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Mobile, Mortar and the Scan and Scram Shopper



Yesterday, I went to the closing sale at my local Borders (sigh, and yes, I have book sales on the brain today). They had blu-ray box sets marked down 40%, so thinking I was getting a great deal, I decided to buy one. After I bought it, I used my Google Goggles to look up the item online and found that the price I paid was the same as Amazon’s everyday, low price. If I had scanned before I bought the item, I probably wouldn’t have bought it as it wasn’t the great deal I had hoped for. I would have been a “Scan and Scram Shopper,” and I’m not sure how I feel about that.

Reporting from the CTIA Wireless 2011 conference, CNBC says;

[The Scan and Scram Shopper] accounted for about 24 percent of last season holiday sales. And those numbers are only going to increase. According to recent IDC Retail Insight findings, these hyper-connected individuals will account for 28 percent or $127 billion of the $447 billion predicted that consumers will spend this holiday season.

While that may sound like bad news for the retail establishment that lost the sale, the report says that it’s good news over all because m-commerce, as opposed to e-commerce, has the power to connect consumers with brick and mortar stores like never before.

Scott Ellison, Vice President of Mobile & Consumer Connected Platforms at IDC says;

“From a bricks and mortar perspective, the winners are those retailers that can create apps that drive users into the store and then engage them even further. A great example is Puma and their in-store iPad app that allows you to create your own shoe while looking at swatches of materials in your hand. That transforms the online ordering experience at home to one that a shopper wants to go to the store to do, and of course once in the store the cross-selling opportunities abound.”

The Wireless Association says that the biggest area of untapped gold is in location-based shopping apps. If an app can tell a customer where to find what he needs within a five mile radius of where he is – that’s a powerful tool. I might be loyal to Target but if I find out Kmart has it cheaper and closer, I’m going to Kmart.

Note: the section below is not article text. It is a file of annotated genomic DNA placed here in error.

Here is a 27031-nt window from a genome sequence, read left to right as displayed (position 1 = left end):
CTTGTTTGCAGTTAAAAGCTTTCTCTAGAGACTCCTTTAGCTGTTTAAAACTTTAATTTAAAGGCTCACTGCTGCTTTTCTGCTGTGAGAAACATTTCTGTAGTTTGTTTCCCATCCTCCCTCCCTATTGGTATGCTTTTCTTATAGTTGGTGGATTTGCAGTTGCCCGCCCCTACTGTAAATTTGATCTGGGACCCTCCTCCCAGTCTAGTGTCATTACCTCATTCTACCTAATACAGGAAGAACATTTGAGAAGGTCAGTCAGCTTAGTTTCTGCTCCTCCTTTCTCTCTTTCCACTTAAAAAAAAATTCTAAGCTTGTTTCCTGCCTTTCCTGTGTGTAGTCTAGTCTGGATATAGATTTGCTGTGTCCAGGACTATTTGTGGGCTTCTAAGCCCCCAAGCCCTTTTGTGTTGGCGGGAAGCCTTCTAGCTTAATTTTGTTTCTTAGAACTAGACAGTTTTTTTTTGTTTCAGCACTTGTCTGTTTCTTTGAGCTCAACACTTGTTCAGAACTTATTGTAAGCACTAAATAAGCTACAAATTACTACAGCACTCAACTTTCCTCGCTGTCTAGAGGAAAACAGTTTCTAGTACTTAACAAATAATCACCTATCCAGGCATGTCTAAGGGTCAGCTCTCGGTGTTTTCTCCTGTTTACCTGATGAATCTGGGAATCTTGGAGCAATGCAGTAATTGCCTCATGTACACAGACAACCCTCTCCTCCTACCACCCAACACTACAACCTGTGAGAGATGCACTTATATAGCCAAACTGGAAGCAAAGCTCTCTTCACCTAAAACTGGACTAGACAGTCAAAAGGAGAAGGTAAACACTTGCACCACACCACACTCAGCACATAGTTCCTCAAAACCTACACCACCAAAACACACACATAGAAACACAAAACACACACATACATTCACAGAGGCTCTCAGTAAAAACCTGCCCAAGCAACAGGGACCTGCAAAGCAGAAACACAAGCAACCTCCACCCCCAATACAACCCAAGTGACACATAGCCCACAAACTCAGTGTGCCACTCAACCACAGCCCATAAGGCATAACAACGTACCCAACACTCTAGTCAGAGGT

Amazon may have replaced Borders but they’re not going to replace my neighborhood Staples. Not when I’m running out of toner and have to print 60 copies of a presentation by tomorrow. I can order gourmet pasta online, but not if I want to have it for dinner tonight. But with the right app on my phone, I can find that same brand of pasta at the Trader Joe’s which is next to a Kinkos so I can get my presentations copied while I shop for dinner. That’s the power of mobile.

As for “Scan and Scram,” I still feel funny pulling out my phone to scan barcodes in a store. I’ve also heard stories about people who were told it wasn’t allowed. But store owners shouldn’t fear the scan. If you do have what I need at a good price, then I’ll stay instead of scram.

  • http://www.crossingmarketingandit.com Elmer Boutin

    Not allowed? If a shop owner or manager told me that I would probably not patronize that store. Cynthia, you are right: if the store has a good price and good service they have nothing to fear by being open and honest and letting consumers check them against competitors.

    • Cynthia Boris

      I believe the problem was less about price checking and more about competitive spying. I know when i worked in retail we were never to allow anyone to take photos inside the store. That was tough because I worked for Imaginarium which always had wonderful displays of working toys so parents wanted to snap pics of their kids playing with the trains, etc.